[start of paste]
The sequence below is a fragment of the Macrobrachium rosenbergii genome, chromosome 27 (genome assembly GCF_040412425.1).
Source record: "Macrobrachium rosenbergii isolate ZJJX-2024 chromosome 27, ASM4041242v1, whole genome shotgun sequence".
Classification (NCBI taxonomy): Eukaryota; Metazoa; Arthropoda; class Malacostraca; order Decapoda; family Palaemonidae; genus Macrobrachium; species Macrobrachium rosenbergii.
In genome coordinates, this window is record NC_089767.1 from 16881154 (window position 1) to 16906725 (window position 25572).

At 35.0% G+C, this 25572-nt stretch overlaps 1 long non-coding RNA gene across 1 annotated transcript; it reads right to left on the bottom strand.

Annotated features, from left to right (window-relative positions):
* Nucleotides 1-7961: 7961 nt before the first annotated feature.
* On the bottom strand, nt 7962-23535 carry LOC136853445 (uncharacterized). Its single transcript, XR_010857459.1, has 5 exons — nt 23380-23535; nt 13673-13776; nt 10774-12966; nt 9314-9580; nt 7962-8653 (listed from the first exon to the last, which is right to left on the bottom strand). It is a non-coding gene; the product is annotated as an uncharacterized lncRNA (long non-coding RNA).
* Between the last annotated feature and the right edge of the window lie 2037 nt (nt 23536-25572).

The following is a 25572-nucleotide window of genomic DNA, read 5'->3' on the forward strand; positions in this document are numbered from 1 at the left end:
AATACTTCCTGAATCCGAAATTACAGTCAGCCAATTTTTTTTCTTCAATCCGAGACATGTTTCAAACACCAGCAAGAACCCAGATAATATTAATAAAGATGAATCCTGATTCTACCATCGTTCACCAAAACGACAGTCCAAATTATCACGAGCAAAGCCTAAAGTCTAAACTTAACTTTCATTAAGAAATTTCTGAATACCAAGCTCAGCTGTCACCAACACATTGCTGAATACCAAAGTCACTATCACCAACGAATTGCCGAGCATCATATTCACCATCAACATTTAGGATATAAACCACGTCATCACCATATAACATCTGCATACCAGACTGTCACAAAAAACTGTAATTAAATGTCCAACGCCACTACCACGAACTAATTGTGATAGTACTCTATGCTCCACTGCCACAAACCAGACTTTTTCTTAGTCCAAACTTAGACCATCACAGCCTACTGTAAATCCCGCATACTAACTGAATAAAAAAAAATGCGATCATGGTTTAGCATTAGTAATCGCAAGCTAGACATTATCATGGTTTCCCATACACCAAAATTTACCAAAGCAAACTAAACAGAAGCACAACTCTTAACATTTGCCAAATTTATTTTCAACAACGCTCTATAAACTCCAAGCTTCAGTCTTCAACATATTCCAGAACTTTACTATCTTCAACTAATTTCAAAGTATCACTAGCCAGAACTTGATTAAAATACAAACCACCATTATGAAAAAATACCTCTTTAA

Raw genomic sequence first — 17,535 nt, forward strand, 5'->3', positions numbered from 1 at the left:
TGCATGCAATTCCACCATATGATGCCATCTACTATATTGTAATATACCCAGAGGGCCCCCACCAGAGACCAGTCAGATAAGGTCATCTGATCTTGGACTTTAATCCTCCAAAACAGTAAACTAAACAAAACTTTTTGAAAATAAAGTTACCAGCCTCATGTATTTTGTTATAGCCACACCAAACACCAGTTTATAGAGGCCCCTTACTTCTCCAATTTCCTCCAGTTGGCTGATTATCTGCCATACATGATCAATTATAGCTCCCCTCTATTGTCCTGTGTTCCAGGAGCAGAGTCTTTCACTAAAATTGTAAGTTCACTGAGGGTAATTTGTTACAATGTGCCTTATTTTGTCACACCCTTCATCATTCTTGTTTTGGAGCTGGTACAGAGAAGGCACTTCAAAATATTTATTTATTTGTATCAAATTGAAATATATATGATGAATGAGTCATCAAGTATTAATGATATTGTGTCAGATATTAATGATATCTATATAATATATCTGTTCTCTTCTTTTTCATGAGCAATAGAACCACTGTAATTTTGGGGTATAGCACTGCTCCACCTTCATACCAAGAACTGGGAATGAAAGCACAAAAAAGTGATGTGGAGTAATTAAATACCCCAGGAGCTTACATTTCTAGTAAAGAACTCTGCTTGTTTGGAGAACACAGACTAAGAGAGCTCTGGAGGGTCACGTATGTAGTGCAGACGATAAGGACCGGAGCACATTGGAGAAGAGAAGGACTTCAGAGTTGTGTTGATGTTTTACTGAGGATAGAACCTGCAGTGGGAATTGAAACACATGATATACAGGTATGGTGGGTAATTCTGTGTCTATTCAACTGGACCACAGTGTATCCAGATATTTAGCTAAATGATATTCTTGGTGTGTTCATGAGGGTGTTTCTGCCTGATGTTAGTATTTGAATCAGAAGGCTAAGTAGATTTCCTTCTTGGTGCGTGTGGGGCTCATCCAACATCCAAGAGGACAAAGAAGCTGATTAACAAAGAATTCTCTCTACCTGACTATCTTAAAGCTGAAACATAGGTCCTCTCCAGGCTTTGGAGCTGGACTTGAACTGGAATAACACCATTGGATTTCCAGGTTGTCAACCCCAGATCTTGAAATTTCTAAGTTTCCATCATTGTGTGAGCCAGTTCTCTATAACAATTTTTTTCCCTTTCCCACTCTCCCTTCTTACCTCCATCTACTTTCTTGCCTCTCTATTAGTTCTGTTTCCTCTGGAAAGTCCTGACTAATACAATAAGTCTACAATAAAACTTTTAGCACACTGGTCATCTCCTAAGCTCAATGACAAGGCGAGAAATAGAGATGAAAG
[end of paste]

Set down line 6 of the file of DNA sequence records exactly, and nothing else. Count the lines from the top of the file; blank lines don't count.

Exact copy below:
Annotated features, from left to right (window-relative positions):